That's why the company will be opening up the service to developers so they can start getting used to the idea of making games that are playable on console, PC or mobile devices.
Now You: Is game streaming the next big thing after console gaming?
Despite the somewhat hyperbolic name, xCloud looks to be pretty impressive given it will push Xbox and Microsoft Store games to an all manner of devices from consoles and PCs to mobile gadgets. Microsoft has been working on this for a while already.
Public tests of Microsoft Project xCloud are set to begin in 2019. Tests are now being run with recent and upcoming games at Microsoft, and data centers have been supplied with a "new customizable blade that can host the component parts of multiple Xbox One consoles".
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It's not yet clear how fast your connection will need to be to enjoy a seamless gaming experience, but Microsoft says 4G and 5G connections will be supported.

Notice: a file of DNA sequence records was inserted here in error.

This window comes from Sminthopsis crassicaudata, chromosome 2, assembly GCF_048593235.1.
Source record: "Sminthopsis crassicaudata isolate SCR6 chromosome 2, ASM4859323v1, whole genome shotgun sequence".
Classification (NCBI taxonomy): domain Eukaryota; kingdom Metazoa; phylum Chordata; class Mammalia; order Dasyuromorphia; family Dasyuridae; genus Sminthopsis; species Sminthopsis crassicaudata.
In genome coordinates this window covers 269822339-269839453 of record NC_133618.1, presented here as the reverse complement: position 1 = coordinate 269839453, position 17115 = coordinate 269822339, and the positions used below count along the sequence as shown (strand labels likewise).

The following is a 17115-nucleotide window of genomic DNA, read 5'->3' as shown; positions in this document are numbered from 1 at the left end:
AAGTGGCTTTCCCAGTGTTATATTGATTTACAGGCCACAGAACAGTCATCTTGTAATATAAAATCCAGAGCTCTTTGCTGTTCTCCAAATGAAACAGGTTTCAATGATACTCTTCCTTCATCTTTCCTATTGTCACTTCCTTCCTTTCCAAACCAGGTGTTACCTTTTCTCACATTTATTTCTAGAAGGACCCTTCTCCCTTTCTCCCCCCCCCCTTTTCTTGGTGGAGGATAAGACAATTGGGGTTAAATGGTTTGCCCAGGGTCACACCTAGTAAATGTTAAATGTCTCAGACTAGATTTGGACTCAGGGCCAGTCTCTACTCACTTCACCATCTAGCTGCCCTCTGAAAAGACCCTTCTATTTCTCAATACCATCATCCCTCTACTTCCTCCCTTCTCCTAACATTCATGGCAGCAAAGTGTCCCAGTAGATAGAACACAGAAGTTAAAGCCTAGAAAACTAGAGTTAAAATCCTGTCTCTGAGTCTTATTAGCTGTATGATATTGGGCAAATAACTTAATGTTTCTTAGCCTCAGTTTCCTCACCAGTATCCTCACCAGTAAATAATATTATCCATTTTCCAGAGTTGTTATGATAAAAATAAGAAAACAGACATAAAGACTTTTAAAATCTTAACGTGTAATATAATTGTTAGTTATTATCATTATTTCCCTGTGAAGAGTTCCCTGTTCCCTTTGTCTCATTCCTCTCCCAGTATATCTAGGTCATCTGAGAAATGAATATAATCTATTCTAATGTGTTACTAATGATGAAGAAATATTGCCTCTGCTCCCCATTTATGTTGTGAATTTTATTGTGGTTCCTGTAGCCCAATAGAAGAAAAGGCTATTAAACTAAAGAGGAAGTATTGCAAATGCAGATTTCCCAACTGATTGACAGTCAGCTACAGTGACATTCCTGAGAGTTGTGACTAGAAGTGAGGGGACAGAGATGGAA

Today, the games you play are very much dictated by the device you are using. That means that when Project xCloud does get released, there will be enough geo-located regions covered.
While a lot of work has already gone into the project, the technology is still in its infancy, and Microsoft is predicting a "multi-year journey" before it's ready for consumers.
Like other, similar services, most of the heavy lifting will be handled by remote hardware so that your device of choice can handle games beyond its solo capabilities. But even then, data caps present further issues to players using phones and tablets to stream data using broadband cellular network technology.
We've architected a new customizable blade that can host the component parts of multiple Xbox One consoles, as well as the associated infrastructure supporting it.
Microsoft's game streaming service makes Xbox games available on non-Xbox devices.